If one of today’s Icelanders would somehow stand side by side with one of his ancestors, you wouldn’t see much of a resemblance. Today’s inhabitants have a much higher proportion of Scandinavian genes than their ancestors did, undergoing a surprisingly fast genetic shift.
The colonization of Iceland is a well-documented story: disliking the political situation in mainland Scandinavia, many people (including local lords) sought to leave their native lands and colonize new places. These seafaring Vikings first set sail for Ireland, where they bought numerous slaves and then settled in Iceland between 870 C.E. and 930 C.E. For the next thousand years, the Icelandic population remained mostly isolated and fairly small, keeping under 50,000 people until the 20th century.
As a result, many Icelanders have impeccable genetic records and a fairly straightforward family tree. In the modern world, Iceland is also easily accessible and affluent — all of these factors have made Icelanders (who now number 330,000) a model population for geneticists.
Often times, geneticists are looking for a way to understand the relationship between gene variant and traits. Now, a new study led by S. Sunna Ebenesersdóttir of the University of Iceland analyzed the genomes of 27 ancient Icelanders whose skeletal remains were found in burial sites across the island. The remains have been dated to about 1,000 years, which would mean they belong to one of the first waves of settlers.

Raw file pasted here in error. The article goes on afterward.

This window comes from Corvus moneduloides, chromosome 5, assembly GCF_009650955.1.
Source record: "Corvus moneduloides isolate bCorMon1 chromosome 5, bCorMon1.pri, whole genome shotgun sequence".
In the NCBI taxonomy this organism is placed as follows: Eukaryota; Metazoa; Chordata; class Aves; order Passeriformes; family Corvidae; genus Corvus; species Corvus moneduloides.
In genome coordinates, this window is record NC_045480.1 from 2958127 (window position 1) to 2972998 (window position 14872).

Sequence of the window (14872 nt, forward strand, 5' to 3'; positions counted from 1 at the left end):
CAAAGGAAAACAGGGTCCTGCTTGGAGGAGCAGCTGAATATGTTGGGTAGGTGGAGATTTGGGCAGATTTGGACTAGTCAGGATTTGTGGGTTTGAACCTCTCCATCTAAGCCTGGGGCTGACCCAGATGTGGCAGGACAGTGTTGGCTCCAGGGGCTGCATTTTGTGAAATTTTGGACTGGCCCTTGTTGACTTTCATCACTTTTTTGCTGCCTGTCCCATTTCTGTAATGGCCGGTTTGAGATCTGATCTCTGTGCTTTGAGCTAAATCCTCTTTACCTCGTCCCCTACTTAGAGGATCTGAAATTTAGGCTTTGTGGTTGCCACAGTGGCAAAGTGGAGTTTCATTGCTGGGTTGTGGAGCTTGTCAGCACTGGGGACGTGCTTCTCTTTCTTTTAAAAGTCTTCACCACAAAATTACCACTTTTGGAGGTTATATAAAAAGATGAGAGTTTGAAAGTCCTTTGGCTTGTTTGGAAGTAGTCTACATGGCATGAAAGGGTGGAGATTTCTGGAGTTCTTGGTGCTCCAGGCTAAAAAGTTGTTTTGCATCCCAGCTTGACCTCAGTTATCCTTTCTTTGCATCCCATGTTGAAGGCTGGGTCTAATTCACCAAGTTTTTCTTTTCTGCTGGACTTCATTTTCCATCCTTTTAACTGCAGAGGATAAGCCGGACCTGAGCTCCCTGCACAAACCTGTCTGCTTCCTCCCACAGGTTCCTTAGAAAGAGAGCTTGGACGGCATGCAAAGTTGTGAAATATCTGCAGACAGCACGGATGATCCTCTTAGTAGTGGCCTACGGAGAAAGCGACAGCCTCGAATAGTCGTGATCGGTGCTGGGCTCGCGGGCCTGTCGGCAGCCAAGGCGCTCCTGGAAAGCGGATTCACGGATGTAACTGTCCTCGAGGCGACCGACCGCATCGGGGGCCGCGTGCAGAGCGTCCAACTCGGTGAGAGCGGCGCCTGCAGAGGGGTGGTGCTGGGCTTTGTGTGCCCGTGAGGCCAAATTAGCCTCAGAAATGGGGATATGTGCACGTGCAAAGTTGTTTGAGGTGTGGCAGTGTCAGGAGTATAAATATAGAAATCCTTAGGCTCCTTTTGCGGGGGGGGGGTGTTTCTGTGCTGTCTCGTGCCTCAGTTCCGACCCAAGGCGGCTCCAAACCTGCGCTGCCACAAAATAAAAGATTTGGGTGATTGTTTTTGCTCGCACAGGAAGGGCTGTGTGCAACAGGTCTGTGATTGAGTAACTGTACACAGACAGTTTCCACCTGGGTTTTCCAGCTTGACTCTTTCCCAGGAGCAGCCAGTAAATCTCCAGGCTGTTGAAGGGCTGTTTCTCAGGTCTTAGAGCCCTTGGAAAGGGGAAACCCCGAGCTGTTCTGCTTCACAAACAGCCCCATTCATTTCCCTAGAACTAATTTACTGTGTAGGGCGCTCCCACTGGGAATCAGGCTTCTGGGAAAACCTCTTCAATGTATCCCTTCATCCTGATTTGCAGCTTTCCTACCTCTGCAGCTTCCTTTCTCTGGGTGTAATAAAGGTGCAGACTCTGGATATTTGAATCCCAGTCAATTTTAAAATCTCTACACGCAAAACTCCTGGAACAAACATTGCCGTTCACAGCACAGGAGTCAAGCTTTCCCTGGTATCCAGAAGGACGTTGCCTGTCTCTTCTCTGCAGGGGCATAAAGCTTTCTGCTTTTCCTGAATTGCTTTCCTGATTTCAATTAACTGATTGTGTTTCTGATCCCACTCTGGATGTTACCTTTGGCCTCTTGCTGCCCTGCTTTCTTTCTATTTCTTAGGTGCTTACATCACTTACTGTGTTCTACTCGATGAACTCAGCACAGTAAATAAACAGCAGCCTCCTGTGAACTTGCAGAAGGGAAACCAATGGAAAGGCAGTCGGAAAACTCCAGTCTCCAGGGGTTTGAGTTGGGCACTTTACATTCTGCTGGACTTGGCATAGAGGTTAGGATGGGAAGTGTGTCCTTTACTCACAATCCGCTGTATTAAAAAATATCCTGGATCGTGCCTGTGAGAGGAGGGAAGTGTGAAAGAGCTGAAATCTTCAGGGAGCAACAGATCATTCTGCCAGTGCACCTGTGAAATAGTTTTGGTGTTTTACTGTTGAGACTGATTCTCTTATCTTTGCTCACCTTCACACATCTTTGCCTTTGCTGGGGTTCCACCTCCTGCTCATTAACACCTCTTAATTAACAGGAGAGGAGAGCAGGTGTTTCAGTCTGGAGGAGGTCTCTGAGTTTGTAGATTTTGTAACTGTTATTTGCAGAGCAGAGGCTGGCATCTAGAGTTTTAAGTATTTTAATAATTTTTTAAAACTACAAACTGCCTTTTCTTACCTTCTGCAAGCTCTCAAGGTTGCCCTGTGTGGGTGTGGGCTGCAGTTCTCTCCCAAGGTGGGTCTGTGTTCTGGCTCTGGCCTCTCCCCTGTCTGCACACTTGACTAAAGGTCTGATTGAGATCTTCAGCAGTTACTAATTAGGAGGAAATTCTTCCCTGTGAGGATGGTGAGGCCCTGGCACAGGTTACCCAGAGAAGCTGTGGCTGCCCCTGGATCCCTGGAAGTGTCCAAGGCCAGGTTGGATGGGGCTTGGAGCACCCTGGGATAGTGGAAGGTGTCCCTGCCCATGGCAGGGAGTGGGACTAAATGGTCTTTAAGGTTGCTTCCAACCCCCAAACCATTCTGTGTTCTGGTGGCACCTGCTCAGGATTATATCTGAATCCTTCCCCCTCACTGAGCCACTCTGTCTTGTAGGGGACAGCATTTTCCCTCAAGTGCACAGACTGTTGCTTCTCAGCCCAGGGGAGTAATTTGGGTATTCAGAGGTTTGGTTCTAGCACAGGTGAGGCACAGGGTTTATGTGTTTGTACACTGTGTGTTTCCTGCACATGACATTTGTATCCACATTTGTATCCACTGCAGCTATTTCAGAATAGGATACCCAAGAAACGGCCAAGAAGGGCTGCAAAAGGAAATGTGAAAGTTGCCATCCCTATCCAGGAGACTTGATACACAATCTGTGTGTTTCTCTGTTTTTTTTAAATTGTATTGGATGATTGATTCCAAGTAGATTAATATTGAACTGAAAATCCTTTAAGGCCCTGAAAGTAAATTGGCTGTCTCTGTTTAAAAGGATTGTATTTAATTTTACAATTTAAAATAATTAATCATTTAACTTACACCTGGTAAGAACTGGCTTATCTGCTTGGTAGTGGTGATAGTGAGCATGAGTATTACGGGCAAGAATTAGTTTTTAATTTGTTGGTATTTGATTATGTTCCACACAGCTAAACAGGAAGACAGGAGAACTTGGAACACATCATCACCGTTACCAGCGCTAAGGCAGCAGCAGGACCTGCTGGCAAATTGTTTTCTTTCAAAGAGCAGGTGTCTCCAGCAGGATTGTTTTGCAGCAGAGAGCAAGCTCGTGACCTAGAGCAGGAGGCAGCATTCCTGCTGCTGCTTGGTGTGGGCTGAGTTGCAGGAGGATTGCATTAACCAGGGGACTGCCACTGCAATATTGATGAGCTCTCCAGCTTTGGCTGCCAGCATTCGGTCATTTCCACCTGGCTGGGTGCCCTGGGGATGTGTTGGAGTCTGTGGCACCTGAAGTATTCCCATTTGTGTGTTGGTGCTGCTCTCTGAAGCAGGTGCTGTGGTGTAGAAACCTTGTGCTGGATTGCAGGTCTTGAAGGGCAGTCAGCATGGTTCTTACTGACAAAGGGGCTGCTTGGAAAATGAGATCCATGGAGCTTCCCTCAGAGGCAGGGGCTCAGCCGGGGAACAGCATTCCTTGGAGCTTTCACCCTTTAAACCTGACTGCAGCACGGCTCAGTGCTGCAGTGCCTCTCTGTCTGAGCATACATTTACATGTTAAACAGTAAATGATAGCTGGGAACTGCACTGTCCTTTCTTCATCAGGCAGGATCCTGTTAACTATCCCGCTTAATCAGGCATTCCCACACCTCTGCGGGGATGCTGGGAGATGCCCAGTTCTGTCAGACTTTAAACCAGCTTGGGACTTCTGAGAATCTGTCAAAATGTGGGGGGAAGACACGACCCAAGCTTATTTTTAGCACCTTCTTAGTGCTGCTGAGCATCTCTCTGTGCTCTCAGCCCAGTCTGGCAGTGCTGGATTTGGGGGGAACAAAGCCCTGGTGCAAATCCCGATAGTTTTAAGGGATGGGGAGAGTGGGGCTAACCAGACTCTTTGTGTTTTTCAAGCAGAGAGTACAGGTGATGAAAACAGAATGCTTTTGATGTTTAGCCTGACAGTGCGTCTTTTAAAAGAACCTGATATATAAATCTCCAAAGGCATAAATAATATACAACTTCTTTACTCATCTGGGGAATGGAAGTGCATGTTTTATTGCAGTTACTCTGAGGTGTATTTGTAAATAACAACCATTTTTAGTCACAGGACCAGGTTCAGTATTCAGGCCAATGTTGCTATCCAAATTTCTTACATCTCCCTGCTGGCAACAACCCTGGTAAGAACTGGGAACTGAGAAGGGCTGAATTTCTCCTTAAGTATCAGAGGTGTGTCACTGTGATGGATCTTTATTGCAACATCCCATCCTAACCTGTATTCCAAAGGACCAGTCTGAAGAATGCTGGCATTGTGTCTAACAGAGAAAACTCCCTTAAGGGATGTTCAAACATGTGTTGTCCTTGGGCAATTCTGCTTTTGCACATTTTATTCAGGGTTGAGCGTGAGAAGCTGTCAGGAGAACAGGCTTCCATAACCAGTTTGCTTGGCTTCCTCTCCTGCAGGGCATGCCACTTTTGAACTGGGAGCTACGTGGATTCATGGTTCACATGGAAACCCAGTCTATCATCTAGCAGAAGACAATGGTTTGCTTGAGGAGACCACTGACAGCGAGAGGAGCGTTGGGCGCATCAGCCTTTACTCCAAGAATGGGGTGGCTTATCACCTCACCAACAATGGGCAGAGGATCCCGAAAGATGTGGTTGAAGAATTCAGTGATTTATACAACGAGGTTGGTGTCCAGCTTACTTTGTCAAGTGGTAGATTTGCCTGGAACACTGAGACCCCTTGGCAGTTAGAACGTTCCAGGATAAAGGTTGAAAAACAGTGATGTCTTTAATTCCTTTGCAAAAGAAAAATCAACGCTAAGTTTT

Genome sequencing revealed that these ancient Icelanders had an about equal share of Norse (from what are today Norway and Sweden) and Gaelic (from what are now Ireland and Scotland) ancestry. But modern Icelanders have about a 70% Norse ancestry — a surprisingly quick genetic shift.
Using computer models, researchers looked at the way in which this shift likely took place: the main culprit is a process called genetic drift, often observed in isolated animal populations, but rarely seen in humans.
Genetic drift is a rather un-interesting phenomenon, but which can have massive implications for a population. Essentially, in small populations, there can be a big variation in the relative frequency of different genotypes as some individuals don’t reproduce. This is a chance phenomenon — genetic drift happens in all populations, but it effects are by far strongest in small populations.
However, there may be another explanation: as mentioned before, the first settlers came with a lot of slaves from Ireland. These slaves (which presumably had predominantly Gaelic ancestry) would have had a smaller chance to have children. In time, this difference could have slowly built up, increasing the gap between Norse and Gaelic heritage.
Authors emphasize that this is still a small sample size. A much bigger one would still be necessary to paint a broader picture. Slaves would have also been more likely to be buried in unmarked graves, which are less likely to be discovered.
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